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Researchers warn of ‘urgent’ need to understand impact of windfarms on precious peatlands 

Credit:  23 March 2023 | Nottingham Trent University | ntu.ac.uk ~~

Environmental scientists at Nottingham Trent University have for the first time mapped the extent of known windfarm infrastructures, such as wind turbines and vehicle tracks, on recognised blanket bogs in Europe.

Blanket bogs – a rare type of peatland commonly found in areas with lots of rain and low temperatures – are typically found on hill summits where wind energy potential is higher, making them attractive sites for windfarm developments.

They have a range of beneficial ecosystem services, improving water quality and water storage and biodiversity. However, a large proportion of blanket bogs, are already in an unfavourable condition according to the EU Habitats Directive reports.

The study revealed more than 640 wind turbines on blanket bogs across the European Union and the UK, as well as more than 250km of vehicle access tracks.

Peatland environments are the Earth’s largest terrestrial carbon store and act as a natural carbon sink when in pristine condition or restored, helping to mitigate climate change. While their habitat covers less than 3% of the planet’s land surface, peatlands represent more than a quarter of all terrestrial carbon.

Blanket bogs have been compromised by anthropogenic pressures such as peat extraction for fuel and horticulture, forestry, overgrazing, drainage, burning for recreational activities, and human infrastructures for centuries.

Windfarm developments are a modern threat to these ecosystems, with their installation on blanket bogs posing particular threats to peatland hydrology, ground level climatic conditions, habitat biodiversity, and carbon storage.

The Nottingham Trent University researchers argue that, while the promotion of renewable energy is a priority, establishing windfarms on peatland in pursuit of greener energy might actually be undermining the green energy transition.

The study assessed the extent of windfarm developments on blanket bogs recognised under the EU’s Habitats Directive. This directive ensures the conservation of a wide range of rare, threatened or endemic animal and plant species.

This Directive requires each member state to report the conservation status of this habitat every six years and, when necessary, encourage and implement restoration actions to improve quality and conservation status.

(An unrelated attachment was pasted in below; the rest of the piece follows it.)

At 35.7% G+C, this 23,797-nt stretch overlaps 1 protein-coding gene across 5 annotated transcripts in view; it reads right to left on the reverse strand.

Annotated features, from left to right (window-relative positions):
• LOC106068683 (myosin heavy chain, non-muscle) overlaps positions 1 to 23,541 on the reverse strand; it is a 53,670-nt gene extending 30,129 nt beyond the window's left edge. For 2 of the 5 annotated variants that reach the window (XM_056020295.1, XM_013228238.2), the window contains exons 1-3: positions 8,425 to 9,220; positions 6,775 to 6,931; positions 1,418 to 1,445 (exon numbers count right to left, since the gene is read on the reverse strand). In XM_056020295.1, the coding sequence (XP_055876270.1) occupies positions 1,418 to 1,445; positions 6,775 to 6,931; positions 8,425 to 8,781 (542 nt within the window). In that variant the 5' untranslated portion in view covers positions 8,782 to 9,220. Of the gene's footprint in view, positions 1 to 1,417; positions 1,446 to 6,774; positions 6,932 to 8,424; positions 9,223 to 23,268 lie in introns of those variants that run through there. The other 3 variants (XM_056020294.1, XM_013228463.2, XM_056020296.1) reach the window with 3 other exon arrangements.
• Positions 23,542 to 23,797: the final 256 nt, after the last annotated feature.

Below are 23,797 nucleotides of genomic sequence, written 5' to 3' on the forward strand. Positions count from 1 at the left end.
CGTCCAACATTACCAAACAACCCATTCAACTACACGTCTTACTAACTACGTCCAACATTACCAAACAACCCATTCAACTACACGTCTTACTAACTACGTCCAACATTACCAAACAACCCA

Lead researcher Dr Guaduneth Chico explains more about the study

“Our research reports for the first time the current known extent of windfarm developments on blanket bogs across the EU and UK,” said lead researcher Dr Guaduneth Chico, a scientist in Nottingham Trent University’s School of Animal, Rural and Environmental Sciences.

He said: “The potential long-term damage to this habitat is still unclear, but evidence supports negative impacts of windfarm developments on this critical habitat. Blanket bogs represent a particularly vulnerable habitat, the study of which should be prioritised with the aim of protecting and restoring by reviewing the national inventories of this habitat across Europe.

“Several unrecognised blanket bogs have also been identified across the EU recently, highlighting the lack of understanding and consequently adequate protection of this important habitat. This study was not able to consider these, and so it is possible the problems we identify are worse than we have been able to consider here”

“There is an urgent need to assess the impacts of windfarms on peatlands of all types to ensure that efforts to meet energy targets do not jeopardise the environment.”

In Europe, the most important and extensive blanket bogs are found in the British Isles with some occurrence in Norway, France, Austria, Sweden, Spain and Portugal (Azores Islands).

The study, published in the journal Scientific Reports, also involved the Institute of Agricultural Biodiversity and Rural Development from Campus Terra of University of Santiago de Compostela in Spain and Loughborough University.

Source:  23 March 2023 | Nottingham Trent University | ntu.ac.uk

This article is the work of the source indicated. Any opinions expressed in it are not necessarily those of National Wind Watch.

The copyright of this article resides with the author or publisher indicated. As part of its noncommercial educational effort to present the environmental, social, scientific, and economic issues of large-scale wind power development to a global audience seeking such information, National Wind Watch endeavors to observe “fair use” as provided for in section 107 of U.S. Copyright Law and similar “fair dealing” provisions of the copyright laws of other nations. Send requests to excerpt, general inquiries, and comments via e-mail.

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